Man of straw?Watch
Writing an essay on vicarious liability and I've been told tomention about a man of straw? What does this mean? Thanks
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Im doing GCSE Law so don't really understand what this means! How would I use this as a criticism of vicarious liability?
Anyway - looking over the definition I'd suppose that you could criticise it on the basis that a company who is vicariously liable might be able to absolve or avoid liability by using a 'straw man' - essentially by either misleading or hiding the true culprit. It's much harder to impose liability if you have no real defendant, or they turn out to be false.
I'd consult your teacher but that's what I can think of.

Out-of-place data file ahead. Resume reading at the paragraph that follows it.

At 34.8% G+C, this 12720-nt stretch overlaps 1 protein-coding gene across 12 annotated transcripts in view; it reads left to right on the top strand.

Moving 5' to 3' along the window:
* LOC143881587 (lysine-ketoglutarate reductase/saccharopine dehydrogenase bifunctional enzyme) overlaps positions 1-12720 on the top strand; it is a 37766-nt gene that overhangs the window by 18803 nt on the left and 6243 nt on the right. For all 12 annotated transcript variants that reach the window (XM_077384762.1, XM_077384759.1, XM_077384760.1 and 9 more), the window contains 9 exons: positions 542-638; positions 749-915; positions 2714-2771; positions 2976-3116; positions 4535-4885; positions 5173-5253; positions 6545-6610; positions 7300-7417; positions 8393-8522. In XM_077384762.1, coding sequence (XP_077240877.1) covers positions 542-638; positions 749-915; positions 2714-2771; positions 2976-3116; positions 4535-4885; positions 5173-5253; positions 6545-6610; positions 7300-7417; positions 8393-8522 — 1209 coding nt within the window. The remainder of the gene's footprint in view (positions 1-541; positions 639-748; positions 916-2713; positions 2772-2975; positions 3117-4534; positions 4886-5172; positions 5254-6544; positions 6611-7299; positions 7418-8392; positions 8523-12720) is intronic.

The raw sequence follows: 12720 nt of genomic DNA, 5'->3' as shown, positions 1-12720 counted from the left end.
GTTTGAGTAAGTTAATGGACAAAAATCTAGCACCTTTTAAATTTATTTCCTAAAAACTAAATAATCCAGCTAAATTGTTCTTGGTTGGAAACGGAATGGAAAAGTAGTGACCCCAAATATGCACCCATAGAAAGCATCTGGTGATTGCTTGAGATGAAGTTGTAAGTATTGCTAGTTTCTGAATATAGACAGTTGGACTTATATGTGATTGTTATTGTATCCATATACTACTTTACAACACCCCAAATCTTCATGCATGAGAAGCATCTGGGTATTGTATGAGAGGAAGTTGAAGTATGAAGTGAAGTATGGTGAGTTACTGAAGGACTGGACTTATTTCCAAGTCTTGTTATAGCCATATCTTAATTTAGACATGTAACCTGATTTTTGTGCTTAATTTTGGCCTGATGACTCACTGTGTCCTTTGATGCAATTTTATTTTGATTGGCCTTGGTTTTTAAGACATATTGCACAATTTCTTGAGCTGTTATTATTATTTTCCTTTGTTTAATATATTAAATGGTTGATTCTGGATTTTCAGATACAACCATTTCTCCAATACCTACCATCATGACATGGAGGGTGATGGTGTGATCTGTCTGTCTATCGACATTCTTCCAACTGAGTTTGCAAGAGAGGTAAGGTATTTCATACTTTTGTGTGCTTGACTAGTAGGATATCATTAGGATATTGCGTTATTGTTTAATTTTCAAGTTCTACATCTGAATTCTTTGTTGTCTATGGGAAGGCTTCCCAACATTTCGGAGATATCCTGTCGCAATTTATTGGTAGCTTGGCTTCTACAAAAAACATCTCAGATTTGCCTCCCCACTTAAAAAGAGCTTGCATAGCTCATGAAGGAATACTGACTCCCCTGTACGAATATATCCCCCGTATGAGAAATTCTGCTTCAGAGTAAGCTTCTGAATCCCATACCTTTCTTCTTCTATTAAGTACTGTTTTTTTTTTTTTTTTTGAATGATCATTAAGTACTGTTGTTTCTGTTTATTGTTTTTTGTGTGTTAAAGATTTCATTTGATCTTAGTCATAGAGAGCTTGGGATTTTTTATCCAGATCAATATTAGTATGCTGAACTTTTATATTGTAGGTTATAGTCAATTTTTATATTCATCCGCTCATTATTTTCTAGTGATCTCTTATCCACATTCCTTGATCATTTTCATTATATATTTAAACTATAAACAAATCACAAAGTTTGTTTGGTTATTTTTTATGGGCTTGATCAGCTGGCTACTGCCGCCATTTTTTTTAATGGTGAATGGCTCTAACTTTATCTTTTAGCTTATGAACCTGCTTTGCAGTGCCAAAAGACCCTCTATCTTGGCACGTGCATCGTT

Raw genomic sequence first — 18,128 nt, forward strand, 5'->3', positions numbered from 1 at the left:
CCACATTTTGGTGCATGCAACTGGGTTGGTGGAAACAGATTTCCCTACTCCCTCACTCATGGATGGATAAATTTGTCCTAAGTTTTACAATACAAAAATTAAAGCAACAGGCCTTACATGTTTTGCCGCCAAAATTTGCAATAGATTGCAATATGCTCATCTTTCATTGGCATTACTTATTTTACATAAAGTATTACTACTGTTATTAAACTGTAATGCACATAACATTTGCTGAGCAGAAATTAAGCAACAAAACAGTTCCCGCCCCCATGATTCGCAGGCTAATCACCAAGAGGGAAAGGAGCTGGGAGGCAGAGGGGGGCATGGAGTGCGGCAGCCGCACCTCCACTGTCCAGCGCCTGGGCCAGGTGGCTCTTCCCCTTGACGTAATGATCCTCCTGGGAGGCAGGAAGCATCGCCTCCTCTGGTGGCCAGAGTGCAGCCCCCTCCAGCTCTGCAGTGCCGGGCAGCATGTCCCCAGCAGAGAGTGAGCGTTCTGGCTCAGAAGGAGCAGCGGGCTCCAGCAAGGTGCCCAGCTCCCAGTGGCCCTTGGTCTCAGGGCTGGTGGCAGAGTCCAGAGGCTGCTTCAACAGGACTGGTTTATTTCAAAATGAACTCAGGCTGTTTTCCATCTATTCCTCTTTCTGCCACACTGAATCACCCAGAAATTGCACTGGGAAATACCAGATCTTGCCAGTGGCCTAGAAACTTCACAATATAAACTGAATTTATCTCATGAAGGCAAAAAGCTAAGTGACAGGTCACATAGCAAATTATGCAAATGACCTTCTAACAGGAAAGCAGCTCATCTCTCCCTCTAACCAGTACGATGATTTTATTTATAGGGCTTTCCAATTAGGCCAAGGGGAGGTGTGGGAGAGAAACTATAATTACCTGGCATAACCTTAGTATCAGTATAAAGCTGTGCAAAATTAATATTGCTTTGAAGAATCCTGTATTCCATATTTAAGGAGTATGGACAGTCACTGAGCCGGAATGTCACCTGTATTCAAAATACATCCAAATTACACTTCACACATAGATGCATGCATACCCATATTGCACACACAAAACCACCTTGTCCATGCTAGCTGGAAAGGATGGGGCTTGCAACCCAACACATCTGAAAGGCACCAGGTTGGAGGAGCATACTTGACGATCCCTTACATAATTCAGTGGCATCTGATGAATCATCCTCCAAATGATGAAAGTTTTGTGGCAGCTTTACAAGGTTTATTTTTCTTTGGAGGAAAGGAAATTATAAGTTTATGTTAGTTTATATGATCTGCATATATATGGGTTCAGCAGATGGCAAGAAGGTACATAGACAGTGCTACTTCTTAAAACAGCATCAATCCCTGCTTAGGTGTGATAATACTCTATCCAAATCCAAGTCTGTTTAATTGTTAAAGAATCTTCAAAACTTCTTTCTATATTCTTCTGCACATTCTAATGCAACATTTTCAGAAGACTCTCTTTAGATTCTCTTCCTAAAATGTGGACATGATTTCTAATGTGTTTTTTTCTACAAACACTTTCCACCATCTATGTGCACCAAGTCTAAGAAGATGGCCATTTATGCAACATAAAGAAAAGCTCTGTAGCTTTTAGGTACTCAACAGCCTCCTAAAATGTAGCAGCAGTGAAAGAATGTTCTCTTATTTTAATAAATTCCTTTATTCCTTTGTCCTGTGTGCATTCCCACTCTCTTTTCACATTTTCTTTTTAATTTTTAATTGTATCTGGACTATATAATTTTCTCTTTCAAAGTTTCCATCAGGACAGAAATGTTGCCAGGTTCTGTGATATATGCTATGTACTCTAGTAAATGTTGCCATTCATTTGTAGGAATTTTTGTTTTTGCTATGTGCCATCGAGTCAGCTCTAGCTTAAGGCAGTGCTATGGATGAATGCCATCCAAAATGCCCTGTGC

Consider the following example. X is employed as a rubbish collector by D county council. X drives one of D's lorries. One day X, collecting rubbish while drunk, crashes his lorry into C's factory, causing £5m worth of damage. Now C could clearly sue X in negligence for the damage caused. But X is a rubbish collector. The chances of him having £5m to pay the damages is minuscule. He is a 'man of straw'. However, C can sue D, who is vicariously liable for X as his employer (given that X was acting in the course of his duties, etc etc). D county council will certainly have £5m to pay the damages. D will have a claim against X as well, after paying £5m to C, but they won't get much joy out of that. [In practice it might be C's insurers claiming against D's insurers, but that doesn't affect the underlying idea].
You can imagine that the situation comes up a lot in vicarious liability cases. Individual employees may be (a) relatively poor, and (b) in a position where they can cause a lot of damage. They will often be unable to meet claims against them. The employer on the is much more likely to be able to pay.